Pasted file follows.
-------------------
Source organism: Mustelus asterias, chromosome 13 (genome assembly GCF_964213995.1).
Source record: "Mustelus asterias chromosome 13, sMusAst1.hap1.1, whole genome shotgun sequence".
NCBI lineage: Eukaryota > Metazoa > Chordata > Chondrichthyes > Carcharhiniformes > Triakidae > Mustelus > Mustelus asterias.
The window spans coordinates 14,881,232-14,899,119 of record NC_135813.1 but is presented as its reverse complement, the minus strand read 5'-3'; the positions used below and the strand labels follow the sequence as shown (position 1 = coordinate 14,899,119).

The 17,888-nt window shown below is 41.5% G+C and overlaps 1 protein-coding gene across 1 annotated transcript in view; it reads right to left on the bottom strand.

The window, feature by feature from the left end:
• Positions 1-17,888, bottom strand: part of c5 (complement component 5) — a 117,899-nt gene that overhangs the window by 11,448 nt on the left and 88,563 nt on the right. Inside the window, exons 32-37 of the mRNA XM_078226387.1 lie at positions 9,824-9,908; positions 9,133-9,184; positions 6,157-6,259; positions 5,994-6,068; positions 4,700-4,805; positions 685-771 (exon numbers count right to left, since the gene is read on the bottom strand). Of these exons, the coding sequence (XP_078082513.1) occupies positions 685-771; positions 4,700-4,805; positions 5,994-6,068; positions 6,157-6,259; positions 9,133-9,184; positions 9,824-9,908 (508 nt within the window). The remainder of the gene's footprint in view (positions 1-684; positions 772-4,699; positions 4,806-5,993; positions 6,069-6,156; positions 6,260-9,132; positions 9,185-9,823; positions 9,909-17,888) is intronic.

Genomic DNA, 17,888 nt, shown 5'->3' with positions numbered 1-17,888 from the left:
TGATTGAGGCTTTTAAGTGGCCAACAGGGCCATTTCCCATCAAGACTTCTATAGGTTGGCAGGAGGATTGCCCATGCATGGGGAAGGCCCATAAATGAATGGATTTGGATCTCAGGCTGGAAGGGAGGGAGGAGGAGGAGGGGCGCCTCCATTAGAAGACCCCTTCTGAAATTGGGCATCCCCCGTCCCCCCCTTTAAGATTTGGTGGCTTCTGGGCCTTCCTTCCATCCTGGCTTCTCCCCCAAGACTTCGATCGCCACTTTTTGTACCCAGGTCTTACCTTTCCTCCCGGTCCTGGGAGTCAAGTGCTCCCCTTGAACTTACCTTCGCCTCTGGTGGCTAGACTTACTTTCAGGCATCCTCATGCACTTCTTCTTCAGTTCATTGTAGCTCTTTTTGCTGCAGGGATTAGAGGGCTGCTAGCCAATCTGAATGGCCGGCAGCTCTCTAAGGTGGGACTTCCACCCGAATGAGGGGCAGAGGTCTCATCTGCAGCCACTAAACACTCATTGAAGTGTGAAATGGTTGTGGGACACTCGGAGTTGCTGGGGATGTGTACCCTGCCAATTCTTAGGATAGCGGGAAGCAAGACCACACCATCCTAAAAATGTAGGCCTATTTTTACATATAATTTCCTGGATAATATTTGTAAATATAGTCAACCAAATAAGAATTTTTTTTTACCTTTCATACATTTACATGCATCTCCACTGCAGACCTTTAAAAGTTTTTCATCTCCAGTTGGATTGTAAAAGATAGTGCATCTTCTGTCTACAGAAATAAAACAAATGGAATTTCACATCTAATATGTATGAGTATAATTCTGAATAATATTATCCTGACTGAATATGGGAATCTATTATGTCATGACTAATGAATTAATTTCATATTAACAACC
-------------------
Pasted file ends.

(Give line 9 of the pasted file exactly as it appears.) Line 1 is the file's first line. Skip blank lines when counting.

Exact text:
TGATTGAGGCTTTTAAGTGGCCAACAGGGCCATTTCCCATCAAGACTTCTATAGGTTGGCAGGAGGATTGCCCATGCATGGGGAAGGCCCATAAATGAATGGATTTGGATCTCAGGCTGGAAGGGAGGGAGGAGGAGGAGGGGCGCCTCCATTAGAAGACCCCTTCTGAAATTGGGCATCCCCCGTCCCCCCCTTTAAGATTTGGTGGCTTCTGGGCCTTCCTTCCATCCTGGCTTCTCCCCCAAGACTTCGATCGCCACTTTTTGTACCCAGGTCTTACCTTTCCTCCCGGTCCTGGGAGTCAAGTGCTCCCCTTGAACTTACCTTCGCCTCTGGTGGCTAGACTTACTTTCAGGCATCCTCATGCACTTCTTCTTCAGTTCATTGTAGCTCTTTTTGCTGCAGGGATTAGAGGGCTGCTAGCCAATCTGAATGGCCGGCAGCTCTCTAAGGTGGGACTTCCACCCGAATGAGGGGCAGAGGTCTCATCTGCAGCCACTAAACACTCATTGAAGTGTGAAATGGTTGTGGGACACTCGGAGTTGCTGGGGATGTGTACCCTGCCAATTCTTAGGATAGCGGGAAGCAAGACCACACCATCCTAAAAATGTAGGCCTATTTTTACATATAATTTCCTGGATAATATTTGTAAATATAGTCAACCAAATAAGAATTTTTTTTTACCTTTCATACATTTACATGCATCTCCACTGCAGACCTTTAAAAGTTTTTCATCTCCAGTTGGATTGTAAAAGATAGTGCATCTTCTGTCTACAGAAATAAAACAAATGGAATTTCACATCTAATATGTATGAGTATAATTCTGAATAATATTATCCTGACTGAATATGGGAATCTATTATGTCATGACTAATGAATTAATTTCATATTAACAACC